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Cool as a cucumber

I’m still perfecting my recipe for the perfect Juana La Loca-style tortilla, but until then, The New York Times has provided an apt substitute you can find here.

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Classy ham auction at La Pradera de San Isidro, Madrid

Haaaaaaaam! – Jamón is something of a national obsession in Spain; I recently visited Madrid during its patron saint festival and noticed a ham leg auction happening on the fairgrounds! I grew up going to fairs where the classiest thing you could put money on was a fried *Midnight* Milky Way bar (dark chocolate is heart healthy y’all), so this was a fun, but disorienting experience. To drive the point home, when I moved into my apartment in Madrid a few years ago, I found the kitchen devoid of most of the things I needed (i.e. measuring cups, bowls, a paring knife) but luckily found the one thing I didn’t even know I needed—a ham leg holder!!!!

 

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I provided the peanut butter, my landlord provided the pig leg-holder

In all seriousness, Spanish ham is one of the top ten best things to ever happen to me. I miss going to my neighborhood bars and watching the bartenders peel off slices of creamy, savory ham from the leg and deliver it straight to my plate of tapas, and I miss it being socially acceptable to just eat ham and bread for dinner. I’m not sure you can find whole pig legs everywhere in the States, but you can certainly find Spanish ham already sliced and packaged at a “nice” grocery store. Just throw it on a plate with some bread, cheese, or olives (or all three?!) and you’re done!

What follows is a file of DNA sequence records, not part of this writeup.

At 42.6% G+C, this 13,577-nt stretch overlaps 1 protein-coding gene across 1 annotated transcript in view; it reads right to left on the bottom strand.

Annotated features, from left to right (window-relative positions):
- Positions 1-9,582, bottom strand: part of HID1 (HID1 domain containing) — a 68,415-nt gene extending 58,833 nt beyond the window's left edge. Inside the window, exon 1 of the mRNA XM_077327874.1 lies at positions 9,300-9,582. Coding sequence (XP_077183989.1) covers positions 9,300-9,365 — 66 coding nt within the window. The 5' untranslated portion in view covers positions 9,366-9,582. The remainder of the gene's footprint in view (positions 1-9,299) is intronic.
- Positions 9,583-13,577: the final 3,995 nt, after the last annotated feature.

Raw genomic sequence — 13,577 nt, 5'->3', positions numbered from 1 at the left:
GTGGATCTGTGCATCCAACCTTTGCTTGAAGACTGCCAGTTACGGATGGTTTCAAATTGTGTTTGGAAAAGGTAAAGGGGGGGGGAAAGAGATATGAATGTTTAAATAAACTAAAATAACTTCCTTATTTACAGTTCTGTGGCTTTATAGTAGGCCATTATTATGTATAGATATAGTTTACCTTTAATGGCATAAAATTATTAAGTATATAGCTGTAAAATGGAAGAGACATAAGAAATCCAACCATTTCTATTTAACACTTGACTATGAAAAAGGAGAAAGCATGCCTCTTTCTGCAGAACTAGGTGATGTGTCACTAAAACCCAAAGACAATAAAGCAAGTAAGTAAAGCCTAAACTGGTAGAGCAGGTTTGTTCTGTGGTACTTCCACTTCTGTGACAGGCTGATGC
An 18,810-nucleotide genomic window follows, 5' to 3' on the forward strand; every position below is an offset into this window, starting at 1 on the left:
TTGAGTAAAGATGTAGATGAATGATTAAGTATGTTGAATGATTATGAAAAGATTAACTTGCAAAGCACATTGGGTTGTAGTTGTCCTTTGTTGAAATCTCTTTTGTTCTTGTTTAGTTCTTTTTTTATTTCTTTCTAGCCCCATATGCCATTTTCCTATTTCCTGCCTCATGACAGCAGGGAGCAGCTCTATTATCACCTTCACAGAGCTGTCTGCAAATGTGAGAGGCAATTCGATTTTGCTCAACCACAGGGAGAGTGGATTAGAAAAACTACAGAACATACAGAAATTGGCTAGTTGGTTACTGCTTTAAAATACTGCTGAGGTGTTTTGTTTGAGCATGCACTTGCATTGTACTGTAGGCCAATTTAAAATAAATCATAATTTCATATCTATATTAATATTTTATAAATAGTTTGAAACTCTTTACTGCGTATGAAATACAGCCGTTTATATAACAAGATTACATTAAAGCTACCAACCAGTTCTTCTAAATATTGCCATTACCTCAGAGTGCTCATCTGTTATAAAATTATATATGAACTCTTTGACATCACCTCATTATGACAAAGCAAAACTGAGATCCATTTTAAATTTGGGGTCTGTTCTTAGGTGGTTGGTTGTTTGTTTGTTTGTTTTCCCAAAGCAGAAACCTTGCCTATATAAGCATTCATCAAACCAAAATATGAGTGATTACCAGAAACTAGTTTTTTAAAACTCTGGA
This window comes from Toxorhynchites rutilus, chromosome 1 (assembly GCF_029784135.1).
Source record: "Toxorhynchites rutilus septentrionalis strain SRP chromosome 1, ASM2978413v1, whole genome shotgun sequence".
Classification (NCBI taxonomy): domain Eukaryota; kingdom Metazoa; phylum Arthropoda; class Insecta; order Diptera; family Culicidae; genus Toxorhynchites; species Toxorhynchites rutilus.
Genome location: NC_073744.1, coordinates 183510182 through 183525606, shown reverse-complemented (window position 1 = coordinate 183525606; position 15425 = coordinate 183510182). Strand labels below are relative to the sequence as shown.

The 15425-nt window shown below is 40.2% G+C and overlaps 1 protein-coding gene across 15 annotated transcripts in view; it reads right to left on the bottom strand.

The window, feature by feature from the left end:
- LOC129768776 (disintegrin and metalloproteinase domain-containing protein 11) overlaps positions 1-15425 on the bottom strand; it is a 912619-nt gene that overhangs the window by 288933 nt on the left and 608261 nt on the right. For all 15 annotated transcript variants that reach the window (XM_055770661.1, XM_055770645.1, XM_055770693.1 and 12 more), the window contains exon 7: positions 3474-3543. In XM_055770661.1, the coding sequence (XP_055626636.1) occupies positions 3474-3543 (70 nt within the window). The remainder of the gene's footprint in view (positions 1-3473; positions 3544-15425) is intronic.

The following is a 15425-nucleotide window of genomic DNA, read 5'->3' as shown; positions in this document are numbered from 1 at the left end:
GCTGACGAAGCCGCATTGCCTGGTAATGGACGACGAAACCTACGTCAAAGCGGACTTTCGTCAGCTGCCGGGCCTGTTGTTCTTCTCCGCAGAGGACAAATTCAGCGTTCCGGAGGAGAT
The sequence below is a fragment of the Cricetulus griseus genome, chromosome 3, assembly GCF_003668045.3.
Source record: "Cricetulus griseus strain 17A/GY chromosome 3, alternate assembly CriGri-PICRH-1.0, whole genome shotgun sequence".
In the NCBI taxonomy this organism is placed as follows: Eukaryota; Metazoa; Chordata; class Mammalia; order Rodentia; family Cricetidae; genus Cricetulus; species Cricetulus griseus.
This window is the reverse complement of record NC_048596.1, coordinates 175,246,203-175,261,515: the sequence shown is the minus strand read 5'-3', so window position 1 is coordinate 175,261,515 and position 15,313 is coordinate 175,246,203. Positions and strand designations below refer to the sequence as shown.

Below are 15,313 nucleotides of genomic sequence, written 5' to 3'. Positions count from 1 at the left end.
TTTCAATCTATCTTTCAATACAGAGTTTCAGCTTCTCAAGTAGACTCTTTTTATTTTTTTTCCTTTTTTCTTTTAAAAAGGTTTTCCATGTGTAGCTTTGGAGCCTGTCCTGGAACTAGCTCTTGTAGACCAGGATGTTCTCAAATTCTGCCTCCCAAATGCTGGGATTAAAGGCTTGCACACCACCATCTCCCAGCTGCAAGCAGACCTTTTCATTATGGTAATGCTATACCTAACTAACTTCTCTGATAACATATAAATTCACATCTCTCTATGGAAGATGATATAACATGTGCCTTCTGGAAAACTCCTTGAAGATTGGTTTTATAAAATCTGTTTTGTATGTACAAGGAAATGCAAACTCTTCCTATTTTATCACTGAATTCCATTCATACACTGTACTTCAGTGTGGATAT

Pinchos – Pinchos (or pintxos some places) are the most ingenious creation of all tapas: take a slice of bread, put whatever you want on it; stick a toothpick through the middle. Pour yourself a glass of wine. You deserve it because you just made a pincho!

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Bread + Goat Cheese + Piquillo Pepper = Expert pincho

I’ve heard pincho and tapas used interchangeably a million times, and I’ve seen things called pinchos that weren’t on bread, so there’s some room to play here. My favorite combinations usually involve goat cheese, but I’m always up for a pincho with sardines or anchovies on it too. My trip to Bilbao involved its fair share of these snacks—even some high class award-winning beauties! Gure Toki had an amazing selection in the old quarter of Bilbao, including plenty to choose from for my vegetarian friend.

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Birthplace of the hashtag #pintxosbeforebros – Gure Toki, Bilbao

If I’m being honest, what makes me even crazier than the American restaurant version of tapas is how little it incorporates of the social aspect of tapas. You can make a flawless tortilla española in your own house, but if you eat it in one sitting while watching Netflix alone on the couch, that’s not tapas, though it does sound amazing and I definitely want to do that sometime. Sitting in a posh restaurant forking over the big bucks while you and your dinner companions click away on your phones? Also not tapas. Whether you’re enjoying these snacks over a few beers with your friends or getting buddies together at your house to enjoy them, make sure you’re taking time to spend time with people you care about! These tapas are all great by themselves, but they’ve stuck with me because I’ve enjoyed them all with friends or family. Happy tapas-ing!

~~~

Melo’s – Calle Ave María 44, Madrid 28012, +34.915.275.054

Casa Labra – Calle Tetuán 12, Madrid 28013, +34.915.310.081, http://www.casalabra.es/en.

Juana La Loca – Plaza Puerta de Moros 4, Madrid 28005, +34.913.640.525, http://juanalalocamadrid.com.

Txirimiri – Calle Humilladero 6, Madrid 28005, +34.913.641.196, http://www.txirimiri.es.

Gure Toki – Plaza Nueva 12, Bilbao 48005, +34.944.158.037, http://www.guretoki.com.